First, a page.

The deeper-water benthos of possible well sites is unlikely to be imperilled through seafloor dumping or accidental release of oil contaminated drill cuttings and drilling muds, although some local environmental deterioration may be evident (cf. Macdonald, 1982).

The shallow benthos below the abrasion limit of sea ice (0-c. 30 m) is abundant and diverse. Sensitivity of this community to hydrocarbon pollution has been demonstrated by Robilliard and Busdosh (1981). They described a depleted biota, including a bed of dead clam shells, over a small area of petroliferous-smelling sediment, alongside the wharf in Winter Quarters Bay, McMurdo Sound, at a depth of 25 m.

There is popular perception that larger marine mammals (whales, sea elephants, sea lions, seals) of the region would be at risk in a large oil spill. This scenario may be correct for Mysticeti (baleen whales) where vulnerability is likely to be through a contaminated food vector, rather than in direct oiling. On the other hand, there is evidence that Odontoceti (toothed whales) and Phocidae (seals) can detect and hence avoid oil slicks (e.g. Smith et al., 1983), although it must be noted that many years ago Lillie (1954) reported oil-fouled seals in Antarctic waters. These animals would be more susceptible to oiling when sea-ice cover was extensive and congealing oil was imprisoned in the leads through which they were forced to surface. The relative defenselessness of penguins to oil-fouling has been briefly discussed elsewhere in this review. Harper (1983) and Harper et al. (1984) have commented on the prospect of a large spill in the Ross Sea decimating neighbourhood penguin populations and detrimentally affecting other local seabird species.

Pesticides and Other Persistent Compounds

Polychlorinated biphenyls (PCBs) and several other persistent synthetic organic compounds (DDT, DDE and TDE) are stable contaminants that have global distribution and are an acknowledged environmental hazard. Such residues are widespread around Antarctica (Risebrough et al., 1976) and have been detected in Adelie Penguins and Crabeater Seals from Cape Crozier, Ross Island (Sladen et al., 1966). Wildlife from mainland New Zealand and offshore Subantarctic islands are also known to be contaminated (Bennington et al., 1975;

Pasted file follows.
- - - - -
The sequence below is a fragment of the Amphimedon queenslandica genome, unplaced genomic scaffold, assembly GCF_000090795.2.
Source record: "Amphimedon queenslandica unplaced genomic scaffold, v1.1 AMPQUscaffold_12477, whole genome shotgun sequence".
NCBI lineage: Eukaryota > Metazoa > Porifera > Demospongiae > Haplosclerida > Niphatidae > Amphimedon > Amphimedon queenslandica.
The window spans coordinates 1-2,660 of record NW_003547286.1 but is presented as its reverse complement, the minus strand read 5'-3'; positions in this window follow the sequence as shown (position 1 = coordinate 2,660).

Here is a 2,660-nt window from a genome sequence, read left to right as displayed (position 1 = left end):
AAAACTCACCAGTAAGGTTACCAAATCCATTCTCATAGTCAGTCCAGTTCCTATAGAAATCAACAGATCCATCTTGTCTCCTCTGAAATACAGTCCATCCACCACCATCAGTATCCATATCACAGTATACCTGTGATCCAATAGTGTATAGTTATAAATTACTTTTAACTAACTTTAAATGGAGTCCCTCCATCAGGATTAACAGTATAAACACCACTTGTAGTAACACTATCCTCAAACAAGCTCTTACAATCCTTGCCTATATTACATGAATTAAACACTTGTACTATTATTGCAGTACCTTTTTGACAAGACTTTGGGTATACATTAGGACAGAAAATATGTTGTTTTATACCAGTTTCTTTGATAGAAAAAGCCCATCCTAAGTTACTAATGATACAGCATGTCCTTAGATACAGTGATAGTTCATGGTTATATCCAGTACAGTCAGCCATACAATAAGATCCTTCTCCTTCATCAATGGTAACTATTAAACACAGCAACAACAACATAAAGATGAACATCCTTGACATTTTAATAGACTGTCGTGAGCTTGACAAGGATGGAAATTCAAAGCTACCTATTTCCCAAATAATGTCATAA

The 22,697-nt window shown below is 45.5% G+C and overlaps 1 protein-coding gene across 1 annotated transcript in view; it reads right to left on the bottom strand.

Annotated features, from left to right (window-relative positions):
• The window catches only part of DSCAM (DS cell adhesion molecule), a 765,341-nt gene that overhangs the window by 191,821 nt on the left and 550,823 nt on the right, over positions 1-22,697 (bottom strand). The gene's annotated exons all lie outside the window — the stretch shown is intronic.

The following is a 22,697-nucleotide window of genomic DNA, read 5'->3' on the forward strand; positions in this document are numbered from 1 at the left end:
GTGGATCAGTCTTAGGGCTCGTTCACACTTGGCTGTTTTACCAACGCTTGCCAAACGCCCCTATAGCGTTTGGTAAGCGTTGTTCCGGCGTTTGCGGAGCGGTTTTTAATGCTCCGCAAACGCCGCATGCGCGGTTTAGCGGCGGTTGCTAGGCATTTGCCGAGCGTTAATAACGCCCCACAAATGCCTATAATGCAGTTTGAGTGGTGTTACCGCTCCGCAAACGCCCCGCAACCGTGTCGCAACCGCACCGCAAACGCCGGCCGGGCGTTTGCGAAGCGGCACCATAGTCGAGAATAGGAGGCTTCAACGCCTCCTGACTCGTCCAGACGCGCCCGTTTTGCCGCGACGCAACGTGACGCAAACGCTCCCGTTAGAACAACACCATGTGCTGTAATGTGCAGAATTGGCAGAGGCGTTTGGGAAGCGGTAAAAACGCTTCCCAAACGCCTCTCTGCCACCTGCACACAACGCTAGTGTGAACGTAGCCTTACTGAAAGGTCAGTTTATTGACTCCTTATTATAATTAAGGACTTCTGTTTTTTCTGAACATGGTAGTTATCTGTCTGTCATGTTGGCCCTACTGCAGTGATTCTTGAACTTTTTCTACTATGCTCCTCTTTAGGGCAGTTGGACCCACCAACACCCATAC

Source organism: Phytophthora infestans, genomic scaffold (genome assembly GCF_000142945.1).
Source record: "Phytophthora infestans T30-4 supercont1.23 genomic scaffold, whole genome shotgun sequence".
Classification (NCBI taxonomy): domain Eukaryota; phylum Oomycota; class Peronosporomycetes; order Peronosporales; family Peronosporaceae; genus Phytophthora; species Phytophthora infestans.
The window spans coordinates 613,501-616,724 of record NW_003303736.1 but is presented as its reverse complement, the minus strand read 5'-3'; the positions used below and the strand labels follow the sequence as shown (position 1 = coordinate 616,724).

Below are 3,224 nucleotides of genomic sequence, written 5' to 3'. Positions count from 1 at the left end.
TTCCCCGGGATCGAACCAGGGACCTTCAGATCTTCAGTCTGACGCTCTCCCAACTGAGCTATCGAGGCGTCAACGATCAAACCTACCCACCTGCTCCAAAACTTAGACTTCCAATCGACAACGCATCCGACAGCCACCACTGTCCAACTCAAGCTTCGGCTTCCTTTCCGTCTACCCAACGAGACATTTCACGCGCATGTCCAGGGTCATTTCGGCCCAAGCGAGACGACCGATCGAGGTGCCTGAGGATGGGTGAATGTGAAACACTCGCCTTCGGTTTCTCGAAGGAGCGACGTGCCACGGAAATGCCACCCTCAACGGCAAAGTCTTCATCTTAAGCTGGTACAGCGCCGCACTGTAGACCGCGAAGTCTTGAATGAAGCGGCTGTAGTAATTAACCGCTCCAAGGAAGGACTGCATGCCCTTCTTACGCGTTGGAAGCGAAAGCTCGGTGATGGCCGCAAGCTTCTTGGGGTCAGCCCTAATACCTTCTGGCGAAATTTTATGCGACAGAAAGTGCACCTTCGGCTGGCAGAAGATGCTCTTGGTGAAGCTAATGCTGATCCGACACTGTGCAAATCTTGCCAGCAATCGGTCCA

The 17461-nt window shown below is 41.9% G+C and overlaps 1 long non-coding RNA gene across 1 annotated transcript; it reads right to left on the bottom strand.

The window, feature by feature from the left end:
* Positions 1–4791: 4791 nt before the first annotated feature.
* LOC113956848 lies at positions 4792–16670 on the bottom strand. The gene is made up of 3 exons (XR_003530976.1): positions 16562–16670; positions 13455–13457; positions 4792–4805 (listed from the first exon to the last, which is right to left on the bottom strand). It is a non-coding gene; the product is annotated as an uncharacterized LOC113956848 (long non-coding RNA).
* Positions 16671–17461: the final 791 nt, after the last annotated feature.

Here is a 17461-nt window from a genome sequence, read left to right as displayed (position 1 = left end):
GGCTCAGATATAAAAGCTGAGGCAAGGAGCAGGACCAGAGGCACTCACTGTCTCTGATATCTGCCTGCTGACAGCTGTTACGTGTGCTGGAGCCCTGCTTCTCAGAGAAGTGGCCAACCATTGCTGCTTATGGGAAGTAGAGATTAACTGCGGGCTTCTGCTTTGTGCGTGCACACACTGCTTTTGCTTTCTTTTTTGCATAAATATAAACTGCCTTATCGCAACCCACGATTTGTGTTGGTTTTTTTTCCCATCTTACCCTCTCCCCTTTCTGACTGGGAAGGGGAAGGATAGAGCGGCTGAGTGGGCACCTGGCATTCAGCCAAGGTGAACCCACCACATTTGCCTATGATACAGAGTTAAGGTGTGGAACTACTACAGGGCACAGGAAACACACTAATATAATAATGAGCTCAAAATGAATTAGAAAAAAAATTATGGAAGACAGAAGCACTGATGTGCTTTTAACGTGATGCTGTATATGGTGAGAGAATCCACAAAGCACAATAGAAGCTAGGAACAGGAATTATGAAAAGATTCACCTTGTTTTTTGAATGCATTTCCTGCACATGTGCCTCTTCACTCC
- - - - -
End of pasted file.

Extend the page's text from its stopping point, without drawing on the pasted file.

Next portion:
Solly and Shanks, 1976), as they are from elsewhere in the region (e.g., Kerguelen Islands — Abarnou et al., 1986). PCBs and pesticide residues have been detected in the atmosphere and surface waters across the Southern Ocean between Australia and Antarctica, with higher concentrations noted in the vicinity of the Balleny Islands and off the Sabrina Coast (Tanabe et al., 1983).

In general, contamination levels determined in both wildlife (Bennington et al., 1975) and oceanic waters (Tanabe et al., 1983) become progressively less with increasing distance from local Australian and New Zealand sources. These levels are substantially lower than those reported from lower latitudes and the Northern Hemisphere. Other than some slight evidence from Syowa Station (Hidaka et al., 1984), Antarctic scientific bases do not appear to be significant point sources of chlorinated hydrocarbon contamination (Riseborough, 1977). The dominant pathway for the transfer of PCB and DDT residues to these remote southern regions is through atmospheric circulation, ocean currents and seasonal migrants from the north (Risebrough et al., 1976; Risebrough, 1977; Tanabe et al., 1983). However, a recently available report (Manheim, 1988) reveals that waters off McMurdo base are grossly contaminated with PCBs. A local source through indiscriminate waste disposal is indicated with reported PCB levels (18-340 ppb) significantly greater than those of polluted United States estuaries. Although established by conservative measurement techniques, these results need to be verified.